Freaky was presented by Daniel Costello – who, through my extensive Googling, I can’t seem to find much information on – a youngster guiding us between tales who had total Marty McFly energy – cool to other nerds, but definitely still a total nerd. There are a few treats to be found returning to Freaky so many years later – in one notable segment, for example, none other than a young Taika Waititi shows up as a murderous janitor:

For me personally, returning to the series removed a little of its mythical sheen as this outsized, demonic presence in my childhood, where it sat alongside James and the Giant Peach, The Witches and that scene in Signs where the alien walks through the children’s party as Rosetta stones for all the things that scare me to this day. The show, I discovered, was of course just a show – one that bears the hallmarks of a low-budget Kiwi kids production from the early 2000s. This means it’s fairly cheaply shot, won’t be winning any acting awards anytime soon, and features some truly, remarkably awful CGI.

And yet. You know how sometimes you’ll see a film or look at an image or read a passage in a novel you haven’t returned to since you were a kid and it takes you back instantly, like Ego eating Remy’s food in Ratatouille? This was the same thing. Not just one, but several Freaky episodes, for all their shaky production values, still pack a surprisingly unsettling, even upsetting punch.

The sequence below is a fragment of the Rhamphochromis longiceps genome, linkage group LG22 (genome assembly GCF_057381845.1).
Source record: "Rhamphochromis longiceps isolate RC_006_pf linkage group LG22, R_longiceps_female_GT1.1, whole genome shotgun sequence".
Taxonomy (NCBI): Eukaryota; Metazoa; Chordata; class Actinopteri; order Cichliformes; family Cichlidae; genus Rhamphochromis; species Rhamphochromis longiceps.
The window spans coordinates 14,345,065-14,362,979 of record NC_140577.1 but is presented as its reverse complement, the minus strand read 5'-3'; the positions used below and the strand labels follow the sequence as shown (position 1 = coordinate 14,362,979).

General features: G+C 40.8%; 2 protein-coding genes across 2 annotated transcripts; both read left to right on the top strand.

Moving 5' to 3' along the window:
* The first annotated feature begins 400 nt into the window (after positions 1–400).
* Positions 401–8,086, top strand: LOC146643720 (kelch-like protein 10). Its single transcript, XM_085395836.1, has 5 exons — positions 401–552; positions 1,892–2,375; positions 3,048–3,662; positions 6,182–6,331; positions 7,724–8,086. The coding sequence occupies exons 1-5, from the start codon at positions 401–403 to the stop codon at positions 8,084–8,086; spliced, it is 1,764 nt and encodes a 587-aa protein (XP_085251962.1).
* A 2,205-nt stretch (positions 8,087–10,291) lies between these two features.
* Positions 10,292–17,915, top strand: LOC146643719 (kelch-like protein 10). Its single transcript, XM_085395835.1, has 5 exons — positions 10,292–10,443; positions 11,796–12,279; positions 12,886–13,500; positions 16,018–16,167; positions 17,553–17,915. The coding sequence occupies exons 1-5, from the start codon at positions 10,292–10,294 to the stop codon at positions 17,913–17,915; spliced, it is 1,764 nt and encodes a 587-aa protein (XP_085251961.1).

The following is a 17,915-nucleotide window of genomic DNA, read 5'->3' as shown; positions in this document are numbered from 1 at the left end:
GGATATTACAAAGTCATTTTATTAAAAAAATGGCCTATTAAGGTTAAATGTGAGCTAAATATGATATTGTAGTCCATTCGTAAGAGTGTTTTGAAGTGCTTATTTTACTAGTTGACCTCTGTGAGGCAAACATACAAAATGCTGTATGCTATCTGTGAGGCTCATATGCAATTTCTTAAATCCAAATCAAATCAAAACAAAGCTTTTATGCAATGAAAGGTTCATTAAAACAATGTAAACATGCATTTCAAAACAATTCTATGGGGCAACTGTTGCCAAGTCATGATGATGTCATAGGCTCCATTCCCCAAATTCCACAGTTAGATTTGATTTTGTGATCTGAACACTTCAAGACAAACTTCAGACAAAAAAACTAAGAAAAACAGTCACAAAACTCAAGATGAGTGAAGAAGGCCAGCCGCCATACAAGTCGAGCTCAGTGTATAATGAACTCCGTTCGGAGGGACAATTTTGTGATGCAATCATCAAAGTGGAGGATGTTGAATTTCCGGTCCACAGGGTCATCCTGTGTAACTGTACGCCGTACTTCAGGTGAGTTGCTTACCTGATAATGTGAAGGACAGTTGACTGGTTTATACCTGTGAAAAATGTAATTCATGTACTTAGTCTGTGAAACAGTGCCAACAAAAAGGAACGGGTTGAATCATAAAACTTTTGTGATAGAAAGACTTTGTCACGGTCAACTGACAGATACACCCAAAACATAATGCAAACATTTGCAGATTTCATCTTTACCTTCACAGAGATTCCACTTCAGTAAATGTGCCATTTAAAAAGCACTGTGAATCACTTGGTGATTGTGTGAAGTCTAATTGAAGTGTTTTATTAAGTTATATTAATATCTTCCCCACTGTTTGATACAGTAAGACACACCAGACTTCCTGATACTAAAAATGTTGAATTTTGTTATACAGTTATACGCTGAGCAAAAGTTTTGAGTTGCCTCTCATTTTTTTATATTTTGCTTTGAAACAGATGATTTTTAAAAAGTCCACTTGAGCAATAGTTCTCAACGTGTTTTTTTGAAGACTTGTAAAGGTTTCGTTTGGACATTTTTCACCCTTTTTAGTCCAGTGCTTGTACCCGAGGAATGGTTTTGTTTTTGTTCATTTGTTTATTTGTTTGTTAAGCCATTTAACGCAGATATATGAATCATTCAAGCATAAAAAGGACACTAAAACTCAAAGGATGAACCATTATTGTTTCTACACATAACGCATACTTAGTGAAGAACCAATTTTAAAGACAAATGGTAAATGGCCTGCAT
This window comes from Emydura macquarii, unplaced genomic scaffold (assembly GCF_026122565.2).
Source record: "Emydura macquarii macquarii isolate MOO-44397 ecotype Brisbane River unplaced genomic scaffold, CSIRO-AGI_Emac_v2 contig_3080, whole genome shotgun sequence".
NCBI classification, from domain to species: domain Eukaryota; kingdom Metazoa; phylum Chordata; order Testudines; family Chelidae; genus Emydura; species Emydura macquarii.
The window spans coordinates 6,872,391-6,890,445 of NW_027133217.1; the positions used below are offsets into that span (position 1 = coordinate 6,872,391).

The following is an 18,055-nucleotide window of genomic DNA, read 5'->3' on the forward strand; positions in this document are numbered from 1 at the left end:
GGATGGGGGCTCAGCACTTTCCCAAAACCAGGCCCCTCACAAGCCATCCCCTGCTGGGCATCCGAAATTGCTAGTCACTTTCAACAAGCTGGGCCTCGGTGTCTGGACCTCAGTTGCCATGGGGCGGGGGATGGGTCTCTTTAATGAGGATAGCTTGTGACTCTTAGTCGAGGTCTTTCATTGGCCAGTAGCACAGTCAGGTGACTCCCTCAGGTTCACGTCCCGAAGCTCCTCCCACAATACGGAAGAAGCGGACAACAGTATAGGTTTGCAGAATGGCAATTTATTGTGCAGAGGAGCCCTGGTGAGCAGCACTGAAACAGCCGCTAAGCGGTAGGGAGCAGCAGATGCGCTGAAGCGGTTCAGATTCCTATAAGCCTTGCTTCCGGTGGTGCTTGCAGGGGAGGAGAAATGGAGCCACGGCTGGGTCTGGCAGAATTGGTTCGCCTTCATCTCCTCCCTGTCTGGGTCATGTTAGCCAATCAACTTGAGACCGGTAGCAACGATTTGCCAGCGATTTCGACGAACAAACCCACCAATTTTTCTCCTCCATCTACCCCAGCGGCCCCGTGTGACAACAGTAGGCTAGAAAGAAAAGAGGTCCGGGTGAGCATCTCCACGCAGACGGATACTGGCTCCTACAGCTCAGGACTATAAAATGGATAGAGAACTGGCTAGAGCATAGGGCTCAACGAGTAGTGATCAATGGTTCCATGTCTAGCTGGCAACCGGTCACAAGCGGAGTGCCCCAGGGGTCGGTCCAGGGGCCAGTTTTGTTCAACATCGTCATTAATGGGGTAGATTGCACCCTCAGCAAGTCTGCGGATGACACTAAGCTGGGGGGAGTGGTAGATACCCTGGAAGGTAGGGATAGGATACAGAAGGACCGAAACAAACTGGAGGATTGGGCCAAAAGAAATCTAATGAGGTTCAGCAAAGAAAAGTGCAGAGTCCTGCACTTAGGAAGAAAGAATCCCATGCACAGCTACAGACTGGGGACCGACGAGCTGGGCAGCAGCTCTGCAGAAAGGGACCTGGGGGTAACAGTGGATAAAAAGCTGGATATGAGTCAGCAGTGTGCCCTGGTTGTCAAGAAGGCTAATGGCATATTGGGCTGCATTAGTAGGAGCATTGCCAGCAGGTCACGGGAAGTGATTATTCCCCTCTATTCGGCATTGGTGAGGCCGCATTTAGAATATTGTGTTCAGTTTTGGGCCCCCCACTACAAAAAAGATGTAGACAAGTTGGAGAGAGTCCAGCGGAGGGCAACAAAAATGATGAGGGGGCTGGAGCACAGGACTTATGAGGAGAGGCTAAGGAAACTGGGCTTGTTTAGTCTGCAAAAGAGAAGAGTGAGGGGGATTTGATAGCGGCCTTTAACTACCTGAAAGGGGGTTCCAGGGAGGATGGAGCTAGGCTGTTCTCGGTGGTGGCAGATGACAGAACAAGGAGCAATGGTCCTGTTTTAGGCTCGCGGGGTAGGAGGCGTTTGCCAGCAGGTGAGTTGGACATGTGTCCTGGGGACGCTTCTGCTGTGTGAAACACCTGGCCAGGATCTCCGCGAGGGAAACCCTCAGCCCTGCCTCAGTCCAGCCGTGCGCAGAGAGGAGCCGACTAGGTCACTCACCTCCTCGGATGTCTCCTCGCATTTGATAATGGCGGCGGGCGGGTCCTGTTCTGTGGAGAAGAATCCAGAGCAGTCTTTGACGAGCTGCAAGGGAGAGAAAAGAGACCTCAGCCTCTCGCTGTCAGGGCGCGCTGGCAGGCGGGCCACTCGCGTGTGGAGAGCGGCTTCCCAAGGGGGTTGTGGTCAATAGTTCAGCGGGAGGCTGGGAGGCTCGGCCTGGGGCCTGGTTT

Bringing you that torch-under-the-face production value realness.

The classic structure of a Freaky episode was this; begin with a slightly wacky adventure-comedy story to ease your unwitting prey in, then in the second story present something deeply traumatic and horrifying, then follow up with a comedy-horror chaser. It was damn effective. Part of what made this show uniquely frightening to Kiwi children, I daresay, was the unapologetic Kiwi-ness of the whole enterprise. The Wellington uck-sents were in full swing, and stories were frequently set in and around the mundane regularities of Kiwi life – the mall, or school, or a dairy, or your backyard. For a Kiwi kid, there was little to separate yourself from the ill-fated tykes facing certain doom from story to story.

The first episode is a great example of this structure – it begins with a kid going down an enchanted waterslide and winding up in a prehistoric world, where he is menaced by a caveman. Later, he escapes from the waterslide only to jump off a similarly enchanted diving board, where he is promptly swallowed whole by a giant shark, thus setting the tone of this entire bloody show.